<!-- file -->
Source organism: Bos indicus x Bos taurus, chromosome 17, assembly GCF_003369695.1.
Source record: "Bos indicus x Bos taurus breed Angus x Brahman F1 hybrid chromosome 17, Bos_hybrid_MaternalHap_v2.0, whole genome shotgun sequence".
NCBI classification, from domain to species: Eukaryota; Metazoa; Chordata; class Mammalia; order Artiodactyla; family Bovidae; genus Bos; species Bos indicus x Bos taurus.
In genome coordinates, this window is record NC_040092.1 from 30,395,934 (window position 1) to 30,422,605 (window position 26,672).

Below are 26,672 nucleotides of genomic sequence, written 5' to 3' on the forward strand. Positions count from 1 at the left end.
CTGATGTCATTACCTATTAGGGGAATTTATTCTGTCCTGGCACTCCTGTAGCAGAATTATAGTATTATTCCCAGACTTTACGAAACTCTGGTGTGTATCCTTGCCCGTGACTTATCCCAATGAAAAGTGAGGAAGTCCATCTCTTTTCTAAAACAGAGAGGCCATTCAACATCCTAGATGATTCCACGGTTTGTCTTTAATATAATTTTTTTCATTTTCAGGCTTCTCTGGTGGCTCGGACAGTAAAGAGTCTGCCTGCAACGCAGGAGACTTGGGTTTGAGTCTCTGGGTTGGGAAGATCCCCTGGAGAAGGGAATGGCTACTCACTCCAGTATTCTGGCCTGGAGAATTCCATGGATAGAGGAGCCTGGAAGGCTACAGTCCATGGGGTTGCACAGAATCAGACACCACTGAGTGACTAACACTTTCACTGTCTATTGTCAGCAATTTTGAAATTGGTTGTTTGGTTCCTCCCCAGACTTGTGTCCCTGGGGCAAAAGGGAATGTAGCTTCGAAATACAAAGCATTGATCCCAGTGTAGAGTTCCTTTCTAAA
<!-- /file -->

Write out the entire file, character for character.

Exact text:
Source organism: Bos indicus x Bos taurus, chromosome 17, assembly GCF_003369695.1.
Source record: "Bos indicus x Bos taurus breed Angus x Brahman F1 hybrid chromosome 17, Bos_hybrid_MaternalHap_v2.0, whole genome shotgun sequence".
NCBI classification, from domain to species: Eukaryota; Metazoa; Chordata; class Mammalia; order Artiodactyla; family Bovidae; genus Bos; species Bos indicus x Bos taurus.
In genome coordinates, this window is record NC_040092.1 from 30,395,934 (window position 1) to 30,422,605 (window position 26,672).

Below are 26,672 nucleotides of genomic sequence, written 5' to 3' on the forward strand. Positions count from 1 at the left end.
CTGATGTCATTACCTATTAGGGGAATTTATTCTGTCCTGGCACTCCTGTAGCAGAATTATAGTATTATTCCCAGACTTTACGAAACTCTGGTGTGTATCCTTGCCCGTGACTTATCCCAATGAAAAGTGAGGAAGTCCATCTCTTTTCTAAAACAGAGAGGCCATTCAACATCCTAGATGATTCCACGGTTTGTCTTTAATATAATTTTTTTCATTTTCAGGCTTCTCTGGTGGCTCGGACAGTAAAGAGTCTGCCTGCAACGCAGGAGACTTGGGTTTGAGTCTCTGGGTTGGGAAGATCCCCTGGAGAAGGGAATGGCTACTCACTCCAGTATTCTGGCCTGGAGAATTCCATGGATAGAGGAGCCTGGAAGGCTACAGTCCATGGGGTTGCACAGAATCAGACACCACTGAGTGACTAACACTTTCACTGTCTATTGTCAGCAATTTTGAAATTGGTTGTTTGGTTCCTCCCCAGACTTGTGTCCCTGGGGCAAAAGGGAATGTAGCTTCGAAATACAAAGCATTGATCCCAGTGTAGAGTTCCTTTCTAAA